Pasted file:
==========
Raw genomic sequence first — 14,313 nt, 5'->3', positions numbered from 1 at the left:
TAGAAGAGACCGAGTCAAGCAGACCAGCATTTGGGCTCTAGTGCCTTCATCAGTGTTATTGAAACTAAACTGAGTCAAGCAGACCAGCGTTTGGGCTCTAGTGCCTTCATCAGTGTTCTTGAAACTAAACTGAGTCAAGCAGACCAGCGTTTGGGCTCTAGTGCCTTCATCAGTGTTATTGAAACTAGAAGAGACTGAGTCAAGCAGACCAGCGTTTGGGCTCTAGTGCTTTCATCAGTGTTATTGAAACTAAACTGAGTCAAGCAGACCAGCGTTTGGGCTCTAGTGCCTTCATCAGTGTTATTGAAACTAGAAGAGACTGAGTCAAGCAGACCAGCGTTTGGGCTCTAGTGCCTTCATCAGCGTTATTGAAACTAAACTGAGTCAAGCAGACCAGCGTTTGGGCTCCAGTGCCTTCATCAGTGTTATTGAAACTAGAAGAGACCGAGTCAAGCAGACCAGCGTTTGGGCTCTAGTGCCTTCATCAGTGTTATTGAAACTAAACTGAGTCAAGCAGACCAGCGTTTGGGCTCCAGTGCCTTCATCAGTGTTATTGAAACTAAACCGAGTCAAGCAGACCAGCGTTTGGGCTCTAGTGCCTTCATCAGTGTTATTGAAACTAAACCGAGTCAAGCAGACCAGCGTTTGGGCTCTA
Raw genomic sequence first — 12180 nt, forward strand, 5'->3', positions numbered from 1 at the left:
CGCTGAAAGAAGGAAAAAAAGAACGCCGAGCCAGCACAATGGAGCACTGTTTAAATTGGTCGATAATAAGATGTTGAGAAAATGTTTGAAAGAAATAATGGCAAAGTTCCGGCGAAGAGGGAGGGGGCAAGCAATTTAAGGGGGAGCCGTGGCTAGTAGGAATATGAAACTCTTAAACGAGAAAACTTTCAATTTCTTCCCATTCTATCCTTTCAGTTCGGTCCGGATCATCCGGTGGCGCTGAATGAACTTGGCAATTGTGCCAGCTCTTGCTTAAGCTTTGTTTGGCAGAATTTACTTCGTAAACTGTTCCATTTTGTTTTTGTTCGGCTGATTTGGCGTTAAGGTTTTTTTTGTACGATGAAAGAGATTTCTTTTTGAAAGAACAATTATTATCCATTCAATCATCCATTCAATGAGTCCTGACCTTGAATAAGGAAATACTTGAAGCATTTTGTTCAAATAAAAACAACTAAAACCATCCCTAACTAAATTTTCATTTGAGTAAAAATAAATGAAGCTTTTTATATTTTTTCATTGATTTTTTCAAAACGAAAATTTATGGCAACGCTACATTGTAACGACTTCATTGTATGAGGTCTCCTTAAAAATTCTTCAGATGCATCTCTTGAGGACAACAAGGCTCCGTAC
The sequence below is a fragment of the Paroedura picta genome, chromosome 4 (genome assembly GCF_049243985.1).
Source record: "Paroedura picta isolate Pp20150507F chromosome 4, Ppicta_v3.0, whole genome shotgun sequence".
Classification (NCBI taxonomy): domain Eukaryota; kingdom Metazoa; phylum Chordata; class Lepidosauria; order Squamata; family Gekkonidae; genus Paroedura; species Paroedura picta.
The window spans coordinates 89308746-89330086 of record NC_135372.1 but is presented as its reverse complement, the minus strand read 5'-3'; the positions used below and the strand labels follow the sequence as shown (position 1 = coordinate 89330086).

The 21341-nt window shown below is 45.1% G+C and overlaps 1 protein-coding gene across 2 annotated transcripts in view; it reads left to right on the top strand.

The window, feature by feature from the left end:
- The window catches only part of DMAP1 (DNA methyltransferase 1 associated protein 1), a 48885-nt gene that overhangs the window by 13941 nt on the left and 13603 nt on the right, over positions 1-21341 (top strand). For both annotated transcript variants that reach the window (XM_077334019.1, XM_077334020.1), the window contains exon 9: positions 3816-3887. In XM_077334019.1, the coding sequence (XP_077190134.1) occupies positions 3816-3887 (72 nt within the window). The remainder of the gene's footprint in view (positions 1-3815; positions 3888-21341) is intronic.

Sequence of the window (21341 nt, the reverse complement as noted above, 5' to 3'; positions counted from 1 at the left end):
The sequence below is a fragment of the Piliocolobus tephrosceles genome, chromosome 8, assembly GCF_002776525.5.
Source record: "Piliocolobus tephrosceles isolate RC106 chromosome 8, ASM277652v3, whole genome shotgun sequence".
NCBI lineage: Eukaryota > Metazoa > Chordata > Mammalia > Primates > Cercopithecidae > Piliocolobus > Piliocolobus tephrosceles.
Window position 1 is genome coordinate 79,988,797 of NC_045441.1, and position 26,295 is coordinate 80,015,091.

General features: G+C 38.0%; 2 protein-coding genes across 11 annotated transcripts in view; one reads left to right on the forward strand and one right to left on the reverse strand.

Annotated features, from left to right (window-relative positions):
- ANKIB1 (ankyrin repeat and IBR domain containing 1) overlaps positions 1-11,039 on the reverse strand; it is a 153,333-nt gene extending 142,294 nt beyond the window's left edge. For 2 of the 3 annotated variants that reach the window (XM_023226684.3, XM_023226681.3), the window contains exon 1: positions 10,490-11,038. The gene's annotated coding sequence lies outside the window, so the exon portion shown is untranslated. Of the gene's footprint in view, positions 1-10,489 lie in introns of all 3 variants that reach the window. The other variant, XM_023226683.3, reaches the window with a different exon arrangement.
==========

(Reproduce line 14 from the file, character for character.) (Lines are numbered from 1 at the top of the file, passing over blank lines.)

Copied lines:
Source record: "Piliocolobus tephrosceles isolate RC106 chromosome 8, ASM277652v3, whole genome shotgun sequence".